Friday, October 11, 2019

Jane Eyre :: Literature Religion Papers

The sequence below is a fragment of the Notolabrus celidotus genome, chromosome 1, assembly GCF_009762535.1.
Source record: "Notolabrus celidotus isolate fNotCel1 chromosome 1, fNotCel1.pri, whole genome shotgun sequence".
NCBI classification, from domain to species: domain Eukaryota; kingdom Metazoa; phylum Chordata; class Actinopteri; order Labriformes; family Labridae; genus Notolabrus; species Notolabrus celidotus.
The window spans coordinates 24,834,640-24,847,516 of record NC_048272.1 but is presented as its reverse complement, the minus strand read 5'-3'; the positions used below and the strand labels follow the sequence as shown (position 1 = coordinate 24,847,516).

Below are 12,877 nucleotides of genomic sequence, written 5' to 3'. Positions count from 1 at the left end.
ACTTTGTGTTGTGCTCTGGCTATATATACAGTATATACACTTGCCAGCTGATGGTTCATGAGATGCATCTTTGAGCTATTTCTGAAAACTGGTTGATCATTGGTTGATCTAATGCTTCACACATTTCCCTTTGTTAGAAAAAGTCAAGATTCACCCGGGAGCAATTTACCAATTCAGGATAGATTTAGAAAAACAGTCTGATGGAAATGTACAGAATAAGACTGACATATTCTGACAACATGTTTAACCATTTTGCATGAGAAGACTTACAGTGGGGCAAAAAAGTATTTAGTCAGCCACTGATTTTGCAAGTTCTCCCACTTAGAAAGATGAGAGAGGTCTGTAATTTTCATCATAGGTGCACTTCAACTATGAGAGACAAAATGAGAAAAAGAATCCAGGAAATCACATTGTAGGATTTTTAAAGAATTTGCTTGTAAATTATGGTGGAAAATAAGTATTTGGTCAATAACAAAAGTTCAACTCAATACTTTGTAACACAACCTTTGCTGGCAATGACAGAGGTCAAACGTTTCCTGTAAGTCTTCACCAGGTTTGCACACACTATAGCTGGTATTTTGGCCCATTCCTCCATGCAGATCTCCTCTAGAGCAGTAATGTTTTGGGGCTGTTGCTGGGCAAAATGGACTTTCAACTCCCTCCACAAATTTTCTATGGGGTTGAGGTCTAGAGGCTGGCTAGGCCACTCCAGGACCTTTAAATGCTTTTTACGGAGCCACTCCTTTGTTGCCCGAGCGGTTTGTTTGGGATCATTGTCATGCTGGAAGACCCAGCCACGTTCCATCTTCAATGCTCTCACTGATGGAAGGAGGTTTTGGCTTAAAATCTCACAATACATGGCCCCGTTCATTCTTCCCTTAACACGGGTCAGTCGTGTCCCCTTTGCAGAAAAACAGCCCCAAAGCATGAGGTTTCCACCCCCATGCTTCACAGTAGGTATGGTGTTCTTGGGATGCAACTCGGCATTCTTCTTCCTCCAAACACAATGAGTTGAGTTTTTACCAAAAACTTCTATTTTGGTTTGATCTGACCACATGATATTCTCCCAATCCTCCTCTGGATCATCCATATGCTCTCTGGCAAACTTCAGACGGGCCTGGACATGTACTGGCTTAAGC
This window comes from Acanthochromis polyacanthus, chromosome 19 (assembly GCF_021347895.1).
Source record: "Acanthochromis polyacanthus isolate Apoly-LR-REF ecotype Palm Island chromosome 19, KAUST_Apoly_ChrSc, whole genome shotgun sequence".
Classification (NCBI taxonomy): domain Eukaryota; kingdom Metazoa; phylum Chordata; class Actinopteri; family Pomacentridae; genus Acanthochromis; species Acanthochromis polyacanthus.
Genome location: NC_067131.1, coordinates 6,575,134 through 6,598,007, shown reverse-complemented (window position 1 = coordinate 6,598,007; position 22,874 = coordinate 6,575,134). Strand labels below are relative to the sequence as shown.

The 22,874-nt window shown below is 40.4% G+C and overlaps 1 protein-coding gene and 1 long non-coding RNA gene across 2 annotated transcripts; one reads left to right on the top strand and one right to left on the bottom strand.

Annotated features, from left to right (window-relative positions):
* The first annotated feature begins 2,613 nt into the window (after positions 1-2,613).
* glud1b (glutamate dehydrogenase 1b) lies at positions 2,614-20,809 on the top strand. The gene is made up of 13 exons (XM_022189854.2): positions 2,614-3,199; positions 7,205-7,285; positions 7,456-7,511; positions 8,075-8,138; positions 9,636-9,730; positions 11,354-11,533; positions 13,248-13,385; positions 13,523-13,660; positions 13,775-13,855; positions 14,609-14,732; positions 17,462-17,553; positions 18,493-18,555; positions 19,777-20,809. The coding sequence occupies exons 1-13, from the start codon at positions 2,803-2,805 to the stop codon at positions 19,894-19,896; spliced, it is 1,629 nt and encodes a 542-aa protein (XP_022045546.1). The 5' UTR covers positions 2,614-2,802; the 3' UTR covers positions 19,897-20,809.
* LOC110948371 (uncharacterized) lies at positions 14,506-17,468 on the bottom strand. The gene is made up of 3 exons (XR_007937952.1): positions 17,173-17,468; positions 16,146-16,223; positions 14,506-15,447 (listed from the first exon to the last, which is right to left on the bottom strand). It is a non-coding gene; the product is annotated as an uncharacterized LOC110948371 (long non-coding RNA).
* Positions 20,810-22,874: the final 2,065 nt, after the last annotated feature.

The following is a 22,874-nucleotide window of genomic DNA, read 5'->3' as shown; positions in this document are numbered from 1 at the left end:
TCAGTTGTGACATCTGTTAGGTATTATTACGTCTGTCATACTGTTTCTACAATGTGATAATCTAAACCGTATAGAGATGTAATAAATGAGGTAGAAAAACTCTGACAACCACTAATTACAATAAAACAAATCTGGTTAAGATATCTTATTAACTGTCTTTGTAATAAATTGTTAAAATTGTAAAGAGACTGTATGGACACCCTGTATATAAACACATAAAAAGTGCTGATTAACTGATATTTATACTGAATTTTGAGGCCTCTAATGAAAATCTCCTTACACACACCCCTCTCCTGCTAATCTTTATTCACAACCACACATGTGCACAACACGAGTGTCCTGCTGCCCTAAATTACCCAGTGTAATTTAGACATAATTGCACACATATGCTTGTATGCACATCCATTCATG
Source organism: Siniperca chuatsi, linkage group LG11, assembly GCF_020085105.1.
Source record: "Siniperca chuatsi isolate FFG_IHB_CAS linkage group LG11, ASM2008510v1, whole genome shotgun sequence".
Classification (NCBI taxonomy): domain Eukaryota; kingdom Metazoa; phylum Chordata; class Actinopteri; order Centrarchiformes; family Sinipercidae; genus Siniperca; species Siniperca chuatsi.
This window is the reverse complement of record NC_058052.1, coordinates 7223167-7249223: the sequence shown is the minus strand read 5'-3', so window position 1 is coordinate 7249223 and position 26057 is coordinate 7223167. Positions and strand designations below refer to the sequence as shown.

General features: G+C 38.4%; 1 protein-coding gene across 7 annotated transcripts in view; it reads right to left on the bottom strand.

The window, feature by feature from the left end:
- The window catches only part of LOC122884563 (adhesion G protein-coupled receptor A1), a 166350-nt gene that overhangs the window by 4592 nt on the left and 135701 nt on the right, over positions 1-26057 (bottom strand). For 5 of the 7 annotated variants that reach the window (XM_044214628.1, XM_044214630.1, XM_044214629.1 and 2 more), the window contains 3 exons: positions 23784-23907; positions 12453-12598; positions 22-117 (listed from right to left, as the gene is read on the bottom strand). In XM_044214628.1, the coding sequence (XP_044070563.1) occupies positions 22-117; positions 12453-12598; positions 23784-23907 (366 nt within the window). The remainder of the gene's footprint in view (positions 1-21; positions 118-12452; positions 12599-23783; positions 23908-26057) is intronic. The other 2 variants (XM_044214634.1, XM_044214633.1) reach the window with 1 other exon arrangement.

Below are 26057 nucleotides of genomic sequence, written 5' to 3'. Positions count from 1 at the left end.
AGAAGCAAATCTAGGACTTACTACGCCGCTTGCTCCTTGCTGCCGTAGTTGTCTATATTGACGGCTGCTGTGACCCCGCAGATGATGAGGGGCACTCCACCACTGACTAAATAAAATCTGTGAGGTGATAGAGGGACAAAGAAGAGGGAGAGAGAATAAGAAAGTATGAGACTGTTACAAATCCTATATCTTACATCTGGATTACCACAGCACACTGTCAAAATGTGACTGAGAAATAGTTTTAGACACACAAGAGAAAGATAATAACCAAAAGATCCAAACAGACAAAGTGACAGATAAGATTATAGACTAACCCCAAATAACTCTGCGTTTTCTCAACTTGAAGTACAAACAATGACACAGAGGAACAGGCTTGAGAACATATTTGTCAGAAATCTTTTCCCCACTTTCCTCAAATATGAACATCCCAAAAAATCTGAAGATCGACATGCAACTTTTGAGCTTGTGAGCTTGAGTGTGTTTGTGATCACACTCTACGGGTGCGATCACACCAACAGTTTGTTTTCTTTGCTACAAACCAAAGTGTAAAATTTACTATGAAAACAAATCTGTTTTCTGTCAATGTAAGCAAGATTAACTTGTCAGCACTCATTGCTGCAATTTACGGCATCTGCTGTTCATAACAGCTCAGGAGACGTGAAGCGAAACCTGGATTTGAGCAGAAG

Jane Eyre    St. John Rivers makes some very intriguing choices in Jane Eyre. He is constantly faced with difficult decisions to make. Whether it be refusing his true love or moving to India to give his life serving others, there is always an interesting twist where St. John is concerned. His importance in the novel may be evident to readers, but they may not always understand his decisions and his actions. The choices he makes are exemplary of a man who has given his life to serve God and His people. St. John, at his introduction in the novel, is a clergyman with plans to become a missionary someday soon. This is not surprising for clergymen, according to Andrew F. Walls, author of The Missionary Movement in Christian History, since "a missionary was essentially a preacher, and a preacher should normally be a minister" (161). At this time, it was considered normal for a clergyman to become a missionary. But a missionary did have to be more than a clergyman. He also must have "common sense" and "competence," Walls says. St. John has all of these qualities and more, making him perfect for a life of sacrifice. St. John Rivers is introduced into the novel as a savior. He takes Jane into his home and under his care when she believes to have reached the end of her road. It is here, at Moor House with St. John, that she is given a new beginning with a new identity, job, and, eventually, a family with St. John and his sisters. As a clergyman, St. John is a good, moral person whose intentions are to provide for his people and his family. He also eventually wants to become a missionary someday soon. Jane likes the idea of this and it is evident to readers that Jane admires St. John and loves him like the brother he has become to her. He even gives her a job as a teacher at a school for less fortunate children. It is here that she is introduced to Rosamond Oliver and her father. After meeting Rosamond Oliver through her teaching position and hearing her talk about St. John with admiration, Jane concludes that they are meant to be for each other. She goes to St. John with her allegations and he admits his love for her to Jane: [. . .] I

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